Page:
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January 21, 1980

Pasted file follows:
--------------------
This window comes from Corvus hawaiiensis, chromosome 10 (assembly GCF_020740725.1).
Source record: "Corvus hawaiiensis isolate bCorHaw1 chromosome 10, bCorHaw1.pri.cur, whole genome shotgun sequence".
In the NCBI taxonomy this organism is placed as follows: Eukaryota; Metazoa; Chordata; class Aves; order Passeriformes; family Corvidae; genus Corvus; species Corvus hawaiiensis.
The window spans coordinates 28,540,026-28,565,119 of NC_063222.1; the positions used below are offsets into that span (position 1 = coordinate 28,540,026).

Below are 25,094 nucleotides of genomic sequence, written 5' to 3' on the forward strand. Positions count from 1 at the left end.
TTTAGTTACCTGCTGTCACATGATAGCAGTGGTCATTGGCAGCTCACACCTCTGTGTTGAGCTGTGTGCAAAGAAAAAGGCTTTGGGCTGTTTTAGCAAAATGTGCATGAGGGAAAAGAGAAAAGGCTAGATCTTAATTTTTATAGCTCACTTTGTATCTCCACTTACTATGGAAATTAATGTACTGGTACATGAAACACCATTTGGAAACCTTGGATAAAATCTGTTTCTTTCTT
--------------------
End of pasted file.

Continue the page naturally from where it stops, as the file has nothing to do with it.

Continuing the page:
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Sanitized Copy Approved for Release 2011/02/04: CIA-RDP90-00552R000101020067-6 ,IBTICLIS &MARX0 of YA(llx ' ' i.~- NEWSWEEK 21 January 1980 GES . tions on the Soviet Union's southwestern flank. Word leaked out that the U.S. and Egypt had conducted joint air exercises, and that the British had agreed to permit the U.S. Navy to beef up its depot on Diego Garcia in the Indian Ocean. In Washing- ton, the Pentagon was busily ironing out the last wrinkles in plans to acquire new mili- tary "facilities" in Kenya, Somalia and Oman. And in Peking, Defense Secretary Harold Brown and China's Deputy Prime Minister Deng Xiaoping were exploring new, "down-to-earth" ways of countering Russian expansionism in Asia. The assorted military maneuvering ranged from the China Sea to the Mediter- ranean (map), leading some to wonder Dinner was over, and the East Room at the White House grew quiet. The guests-80 senior congressmen and senators--craned forward as Jimmy Carter began his brief- ing on Iran and Afghanistan. The Presi- dent sat in a Hepplewhite armchair, his foreign-policy counselors arrayed at his sides, a colored map of Southwest Asia on the easel at his back. Roughly 6,500 miles to the east, the 50 American hostages languishing at the U.S. Embassy in Tehe- ran were approaching their twelfth week in captivity. And just over the border in Afghanistan, 85,000 Soviet troops, looking very much like they meant to stay, were clearing the roads westward from Kabul toward the Iran border. So the President didn't mince any words last week. Looking at his guests, he said: "The Soviet invasion of Afghanistan is the greatest threat to peace since the sec- ond world war." The language was harsh and perhaps a bit hyperbolic; no Korea, Cuban missile crisis or Vietnam seemed at hand. But transfixed by the unraveling chaos in Southwest Asia, the President clearly meant to change his approach to the Soviet Union. Along the U.S.S.R.'s southern periphery, he sketched the first outlines of a tough new posture. Last week Turkey agreed to let the . continue to use Z mili- tary and intelligence insta a- The guns of Kabul: A test for grab-and-hold politics STAT whether Carter was dusting off Truman- Eisenhower-era notions of containment. Asked about that last week, a senior Ad- ministration official refused to coin a new catchword. "I don't want to talk about drawing lines or not drawing lines," he said. But the President did seem determined to put an end to America's Vietnam self- doubts and to counter the unchecked for- eign-policy adventures that have pushed the Soviet Union over the past five years from Angola to Ethiopia to Cambodia to Afghanistan. The most immediate casualty of the new get-tough strategy was Carter's once bright hope of putting arms control ahead of all the foreign-policy objectives. The sea change in Carter's world view promised to carry him farther away from what White House hard-liners deride as "the romantics" of the State De- partment toward the trust-no- Russians diplomacy favored by national-security adviser Zbigniew Brzezinski. S W IPES: The President's mani- fest intent was to encourage the Russians to think twice before adventuring any farther in Southwest Asia. Toward that end, he tightened his vise eco- nomically and diplomatical- ly as well as militarily. In ii the United Nations General Assembly, U.S. Ambassador Donald F. McHenry nudged the Third World toward calling for the withdrawal of all foreign STAT Sanitized Copy Approved for Release 2011/02/04: CIA-RDP90-00552R000101020067-6 Sanitized Copy Approved for Release 2011/02/04: CIA-RDP90-00552R000101020067-6 troops from Afghanistan, a symbolic ges- ture if nothing else. In a second swipe at Soviet amour-propre, Carter encouraged speculation that the U.S. might boycott the Summer Olympics in Moscow, or try to move the Games to another country. He extended his trade embargo to all agricultur- al produce, not just grain; he suspended all licenses for technology exports pending a review of U.S.-Soviet relations. And his men let it be known that in the future he would favor more" x flexibility" in the use of the CIA for covert operations. The sanctions were tenta- tive; the President left the ma- chinery of detente in place, if U.S.-Egyptan Joint exercises with AWACS command plane. the support of U.S. allies and in part on whether U.S. farmers, businessmen and politicians would stay the course. Politick- ing in Iowa, Sen. Edward Kennedy com- plained that the embargo would "hurt the farmer and the taxpayer more than the Soviet transgressors." U.S. allies in West- ern Europe were not eager to beard the not in use. He also left himself U.S. Air Force the option of stepping up the The unfriendly skies of AWACS: Keeping an eye on the Persian Gulf Russians. But a Gallup poll suggested that six in ten Americans believed Carter was handling himself well. And it seemed likely that the new course he was setting would shape U.S.-Soviet relations. for the rest of his Administration-and perhaps for the rest of the decade. The President's impulse to check Soviet U.S. pushes multination deal to arm Pakistan. expansion was based on a strain of American mistrust running back to the end of World War II. The Russians, Winston Churchill once told U.S. Navy Secretary James V. Forrestal, "will try every door in the house, enter all the rooms which are not locked, and when they come to one that is barred, if they are un- successful in breaking through Visiting Peking, Defense Secretary Brown moves the U.S closer to China and discusses 'parallel' aid to Pakistan. Msslrah Island INDIAN' OCEAN 4New facilities discussed with Oman, Somalia and Kenya. TWO U.S. carriers patrol the Indian Ocean near Iran. Carter obtains British approval to expand Diego Garcia bass. s_PACIFIC r.; OCEA.N?? AMERICA'S RESPONSE Answering Moscow's invasion of Afghani- stan, President Carter took the first tentative steps toward a new re- gional containment policy. uo twswtt, Along tiro Soviet Union'o southern eri her fU Q ili e 1+........ i h "."......._..`____ a eries p y o . m ary ov : w t orst p pressure if Soviet behavior grew significant- ly worse. Still, Tass dismissed his campaign as "a hopeless undertaking" bound "to flop"; and the Russians showed no inclina- tion to budge from consolidating their grip on Afghanistan (page 34). Soviet Ambassa- dor Oleg Troyanovsky also threatened to veto a U.S. resolution calling for U.N. sanctions against Iran, and the U.S. hos- tages remained imprisoned in Teheran (page 36). But for all the show of Russian defiance, the evidence suggested that lead- ers in the Politburo had underestimated Third World anger over the Afghanistan invasion-and Carter's own resolve. "They feel they have gained more than they lost," said one candid Soviet source in Moscow. "But they lost more than they expected." A NEW COURSE: The President's long-range gamble was that his sanctions would work a change in the Kremlin's thinking-if the embargo lasted long enough. That depend- ed in part on the state of the Soviet economy and the whims of the Politburo, in part on it, they will withdraw and invite you to dine genially that same evening." That sense of suspicion led to the Truman Doctrine and the Marshall Plan and was borne out dur- ing the Cuban missile crisis. But as a policy, it collapsed during the late'60s. "The end of the global policy of containment came with Vietnam," says a Pentagon topsider. "The i public and Congress got fed up with the war; the trouble was, they got fed up with the policy, too." ARGUMENTS: The result, hard-liners con- tend, was to leave the Soviet Union unchal- lenged through a string of operations that ran from Czechoslovakia in 1968 to Af- ghanistan now. Henry Kissinger tried to slow the drift of things by demanding good behavior from Moscow in exchange for the benefits of detente: arms control, trade deals, technology sales. Rejecting "link- age," Soviet President Leonid Brezhnev The Kitty Hawk: Flexing muscles at sea U.S. Navy Sanitized Copy Approved for Release 2011/02/04: CIA-RDP90-00552R000101020067-6 ? v4 HANISTAN5 Sanitized Copy Approved for Release 2011/02/04: CIA-RDP90-00552R000101020067-6 Coast Guard Vice Adm. Robert Scarborough maps the curb on Soviet fishing, a boycotted Russian ship in Baltimore maintained that detente did not bar the Soviet Union from helping "progressive" governments. abroad, a euphemism for crushing dissent in the Soviet bloc and fan- ning revolution in the Third World. Hawks now argue that with the fall of Saigon, the passing of Kissinger and the arrival of Presi- dent Carter and Secretary of State Cyrus Vance, the last vestiges of linkage disap- peared: the Soviets dispatched their Cuban surrogates to the Horn of Africa, their North Vietnamese allies to Cambodia-and their tanks to the streets of Kabul. The problem all along has been to find a way to counter such aggressive thrusts, without risking a nuclear Armageddon. The Administration was trying not to use the cold-war buzzword "containment" to describe its objectives. "The basic reality of our policy remains the same," Brzezinski insisted. But he added: "It's important to contain Moscow's expansive drives, and this has now become a more urgent issue." Brzezinski uses the word "contestation" to describe the emerging U.S.-Soviet relation- ship in the 1980s. The outlook for increas- ing strain in the years ahead contributed to the Administration's decision to increase the U.S. defense budget by an average, after-inflation 5 per cent during each of the next five years; to install a new generation of medium-range nuclear missiles in Eu- rope, and to build a rapid-deployment force of 100,000 troops for quick action in flash points like the Persian Gulf. TOUR: Even before the Afghanistan inva- sion, the U.S. policy of evenhandedness to- ward the Russians and Chines was in tat- ters,but Secretary ofDefense Harold Brown tilted further toward Peking last week. Brown's eight-day trip was the first visit by an American Secretary of Defense to China since the Communists took over in 1949. "If somebody told you a year ago you would be walking through a Chinese submarine yard with a U.S. Secretary of Defense, you wouldn't have believed it," chuckled one member of Brown's party during a tour of the Wuchang boatyard in Wuhan. Brown spent hours conferring with Deputy Prime Minister Deng, Foreign Minister Huang Hua and Chairman Hua Guofeng. He toured the Great Wall; he peered into an aging tank of China's Sixth Armored Divi- sion. "Have you ever been abroad?" a mem- ber of his party asked one Chinese tank offi- cer. "Yes-to fight in Korea," the officer re- plied, adding quickly, "But that is history." The trip's main value was a symbolic warning to the Russians that- the Soviet Union's eastern flank was badly exposed; Troyanovsky: One more veto at the U.N. Penelope Lockridge but at least one intriguing deal was closed. The U.S. agreed to sell the Chinese a ground station for the Landsat-D earth- surveillance satellite, which has tape re- corders and computers that could have military applications. The Chinese quickly agreed not to put them to any such use, but the sale of advanced technology to China at a time when the lid is on with Russia could hardly be missed in Moscow. The U.S. may respond to further Russian challenges by increasing technology transfers to China. A final trump is direct arms sales. U.S. offi- cials insisted that the subject of such. sales didn't come up during the trip, but did not rule them out in the future. "They are probably only a matter of time," said one U.S. official. At the other end of the Muslim world, Egyptian President Anwar Sadat and Israe- li Prime Minister Menachem Begin wound up a four-day summit in Aswan as far apart as ever on autonomy for the Palestinians- but with a sense of common cause against the Soviet Union. Egypt vowed to show support for the U.S. by reducing the 300- man contingent of Russian diplomats and technicians in the country, cutting ties with Syria and Marxist South Yemen and throw- ing open camps to train Afghan insurgents to fight the Russians. Both Egypt and Israel publicly offered to let the U.S. use military facilities on their soil. The U.S. politely declined, in part to protect Sadat against Arab outrage and in part to avoid stirring up the Muslim world over. Israel. LEAKS: As it turned out, the U.S. had been using Egyptian facilities secretly for some time. In Washington and Jerusalem, word leaked out that Egypt and the U.S. had conducted joint air exercises last month i from an air base near Luxor on the Nile. By one report-quickly denied all around-the aircraft were high-altitude American SR-71 Sanitized Copy Approved for Release 2011/02/04: CIA-RDP90-00552R000101020067-6 Sanitized Copy Approved for Release 2011/02/04: CIA-RDP90-00552R000101020067-6 reconnaissance planes, overflying the Mid- dle East and the Persian Gulf. Egypt's De- fense Minister Kamal Hassan Ali said the planes were American AWACS command and control jets, served by about 120 ground personnel. Crammed with sophisticated electronic scanning gear, the planes can detect fighters and ships more than 230 miles away or direct a naval blockade- handy resources if Iran deteriorates into armed conflict. All conceded that the exer- cises were "to make it easier for the air forces of the United States to cross over our skies, and to land at our bases." DIEGO GARCIA: To make it easier to patrol the Indian Ocean, a new zone of competi- tion with the Soviet Union, the U.S. also had plans to beef up its base on the tiny, British-owned island of Diego Garcia. Brit- ish Prime Minister Margaret Thatcher has defense position with help from Turkey and Pakistan. With the Soviet Union flexing its muscles, and with the government in Anka- ra a bit weak on its legs, Turkey agreed to let the U.S. stay in 26 bases temporarily until a final understanding can be drawn up. Paki- stan posed a more difficult problem. For one thing, Congress has banned military aid to the Pakistanis, who are alleged to be build- ing a nuclear bomb; for another, a Pakistani mob killed two Americans and torched the U.S. Embassy in Islamabad seven weeks ago. To mend fences and discuss arms, Paki- stan's President Muhammad Zia ul-Haq sent Agha Shahi, his foreign-policy adviser, to Washington for talks with Carter. The U.S. President was set on pushing arms for Pakistan, and perhaps even ex- ploring ways of funneling weapons to Af- ghan insurgents surreptitiously. Given the recent U.S. embarrassments in the region, Congress was more likely to countenance way they did," said one high-ranking U.N. officer. "It was really antediluvian, an eighteenth-century imperialist move." The corridors and the delegates' lounge even began rumbling with rumors that Soviet Ambassador Oleg Troyanovsky had had doubts about the wisdom of the invasion. McHenry's tactics called for keeping the U.S. in the background while the Third World carried the battle to the Soviet' Union. In the Security Council, six Third World nations sponsored a resolution call- ing for the withdrawal of all foreign troops from Afghanistan-without mentioning the U.S.S.R. by name. Troyanovsky called the tame measure "a flagrant intervention in the internal affairs of a sovereign state" and vetoed it. Mexico and the Philippines' then sponsored a "Uniting for Peace" reso- lution-a procedural device first used to side-step a Russian veto during the Korean War. That ploy took the measure to the veto-proof General Assembly. As one country after another rose at the U.N. to denounce the Russian invasion, a quiet sense of triumph settled over the Ameri- can Mission. "The Russians are being shown .up for what they are-aggressive, expansionist, a power Third Worlders and every- one else have to be wary of," said an American diplomat. A West European ambassador agreed. "The Afghanistan situation may have revived nonalignment in its true sense," he said. "Before, there was a lot of pro-Soviet nona- lignment. I think Afghanistan has opened some eyes. Maybe nona- lignment will become nonalign- ment again." 'WILL': President Carter also moved ahead on a third major front-lining up U.S. allies be- hind his program of sanctions against the Soviet Union. He worked the phones; he twisted arms; he was encouraged by his' Bill Fitz?Patrick-the White House Carter briefs 'opinion leaders' on the U.S hostages in Teheran: Settling in for a long wait promised Carter than the British would permit the Administration to double its military construction on the island. Somalia, Oman and Kenya have also shown interest in granting the U.S. military facilities. None of the prospective sites was ideal. In return for the use of an old (and unfinished) Soviet base at Berbera, the So- malis will probably demand U.S. weapons, including F- 15 fighters, for their border war with Soviet-backed Ethiopia. The commer- cial port of Mombasa ip Kenya is so far from the gulf that some Pentagon officials wonder whether it's worth much. Oman, controlled by a royal family that is under leftist pres- sure, could turn into a miniature Iran. "All of these should be handled with some care," cautioned one U.S. official. "The U.S. shouldn't let its press releases get ahead of its policy." U.S. strategists counted on shoring up the eastern and western flanks of a forward U.S. covert operations than in the past. It seemed possible that Congress would re- peal the Hughes-Ryan amendment, which has effectively blocked secret missions by requiring the CIA to report to no fewer than eight separate Congressional commit- tees first. In recent weeks, patience has worn thin around the Hill for the long, thoughtful process of intelligence review and. oversight that Carter himself advocat- ed when he first took office. 'ANTEDILUVIAN: The second major compo- nent of America's get-tough strategy was a full-scale diplomatic campaign designed to persuade the Third World that the Soviet Union had shown its true colors in Afghani- stan. At the U.N., U.S. Ambassador Don- ald F. McHenry energetically sought to portray the Russian invasion as a threat to the security of all Third World nations. He had a 'good deal of success. "I'm amazed that the Soviets went into Afghanistan the first results. Canada, Australia and the European Common Market all agreed not to make up the Soviet Union's 17 million-; metric-ton shortfall in grain. And when a West German reporter testily asked White House press secretary Jody Powell what might be accomplished "by destroying the American economy piece by piece," Powell replied confidently: "The American econo- my and the economy of Western Europe can easily withstand the sacrifice. The situ- ation that confronts the free world is not a' question of ability-it's a question of will." The key question was whether the allies would choose to sell the Soviet. Union the very technology that Carter had put under embargo. The main concern was that, as happened after the 1968 Czechoslovakian invasion, business would return to nor- mal within a few months. The allies universally lent their moral support to the President's campaign. But in practice, Sanitized Copy Approved for Release 2011/02/04: CIA-RDP90-00552R000101020067-6 ~T~p Sanitized Copy Approved for Release 2011/02/04: CIA-RDP90-00552R000101020067-6 Afghan demonstrators march in New York: Hoping to stop the Soviets at Kabul Japan was not eager for a showdown with Moscow, and many Western European leaders seemed to put a higher premium upon detente than upon sanctions. France and West Germany made it clear that they would not impose sanctions on Moscow that -might hurt their own economies. A - top French official complained privately that his country's position "smacks of Munich." Despite their condemnation of Soviet aggression, many West Europeans did not want to force an East-West showdown on their own continent. "You cannot win in Berlin what you lost in Afghanistan," said a senior West German official. CASKETS: Outwardly, the Soviet Union seemed optimistic about riding out any boycott. "Marxism understands capitalism better than you do," one Soviet analyst told an American acquaintance. "For most Western countries, it is more difficult to refuse to sell to us than not to; we are very good buyers." Even so, Moscow seemed surprised and puzzled by the furor over Afghanistan. For ordinary Russians, the shortage of information about the fighting provoked anxieties and hurt morale. Mos- cow churned with rumors of high, casual- ties; there were report? of a shortage of metal caskets-all the available ones hav- ing been shipped to the front. "IQ's not like Czechoslovakia, which most people here knew about," said one troubled Soviet intel- lectual. "Nobody knows anything about Afghanistan. It's far away, and it's difficult to understand why Soviet boys are dying there." The Soviets' underestimation of the Western and Third World reaction to the invasion led some diplomats to wonder who was really in charge of Moscow. From Bonn to Washington, there was specula- tion that Brezhnev, 73 and ailing, had been outvoted by hard-liners within the Politbu- ro. Experienced Kremlinologists doubted it. A believer in consensus politics, Brezh- nev has always avoided putting himself out on Politburo limbs. He is -a blunt, aggres- sive man close to the Soviet Union's own military-industrial complex, and he spon- sored the move into Czechoslovakia in 1968. In Moscow, some diplomats specu- lated that with the Afghanistan imbroglio heating up, there might be pressure to replace Brezhnev, who can no longer work ten-hour days. U.S. strategists hoped that Carter's military and economic measures would prod a post-Brezhnev generation of Russian leaders to rethink the Brezhnev doctrine-and the politics of massive intervention. PARANOIA: That hope may he a bit naive. Since the time of the czars, the Russians h ave tried to expand beyond their borders, devel- oping their own domino theory along the way. Client states are held at all costs. As the theory runs, an unchecked uprising in Af- ghanistan could invite more trouble in Po- land, Hungary, Czechoslovakia, perhaps even the Ukraine and among the 30-million- plus Muslims along the Soviet Union's southern borders(following story). This tra- ditional defensiveness, bordering on para- noia, may have prompted the Afghanistan invasion. A darker scenario saw the Soviets working on a grand design that would put their fighter planes within easy striking distance of the Strait of Hormuz. While Afghanistan -represented a watershed in Jimmy Carter's perceptionsand foreign pol- icy, it was probably just an extension of classic Soviet policy: grab and hold. Carter's get-tough strategy will not change things overnight. Pessimists say the sanctions won't work at all; optimists maintain that the troubled state of the Soviet economy has given the President an advantage. The CIA now believes that Moscow's $1 trillion economy has entered a recessionary mode with serious problems o energy and labor shortages and sluggish productivity that could last a decade. The Afghanistan expeditionary force will re- quire the diversion of scarce transport, fuel, high-quality steel, chemicals and tex- tiles from other uses. "The Soviets will have an increasing problem allocating their resources," predicted an East-West trade expert in Moscow. "There already, are strains imposed by running two sepa- rate economies-the military and the civilian." HoGS: The President's embargo on the feed grains and technology, limited though it was, could yet tip this already delicate balance. The Soviets appeared taken aback by the toughness of the grain embargo; the U.S. had continued to ship grain to Iran, and the Soviets believed Carter would not risk angering farmers on the eve of the Iowa caucuses. Now, for want of feed grains, the Soviets will probably have to slaughter hogs, poultry and beef, producing a long- range crisis in meat and milk production and a setback for the Politburo's standing promise to improve the country's meager diet. The embargo on oil-rig machinery also was likely to hurt, since the Soviet Union has been plagued with a marked fall-off in petroleum production. If Carter's new get-tough strategy doesn't work, even more steely measures may lie ahead. The worst-case scenarios for South- west Asia were unsettling: that the Soviets might cross the Afghan border into Pakistan under the pretext of chasing Afghan insur- gents; that Iran might fall - into civil war, inviting a Russian march into Iranian Azerbaijan; that Moscow would violate the gentleman's understanding to observe SALT II, touching off a new arms race. Given the risks, themost sensible course was to save the toughest U.S. options--restoring the draft, for example, or canceling the existing grain-sale agreement-for later. "We are not burying detente; we are not at war," said State Department spokesman Hodding Carter. "Much hinges on the future action of the Russians." If those actions don't improve, the President may eventually be forced to reconsider the kind of containment Harry Truman and Joseph Stalin understood so well. TOM MATHEWS with FRED COLEMAN, ELEANOR CLIFr, THOMAS M. DCFRANK and KIM WILLENSON in Washington, WILLIAM E. SCHMIDT in Moscow, DAVID C. MARTIN in China and RAYMOND CARROLL at the U.N. Sanitized Copy Approved for Release 2011/02/04: CIA-RDP90-00552R000101020067-6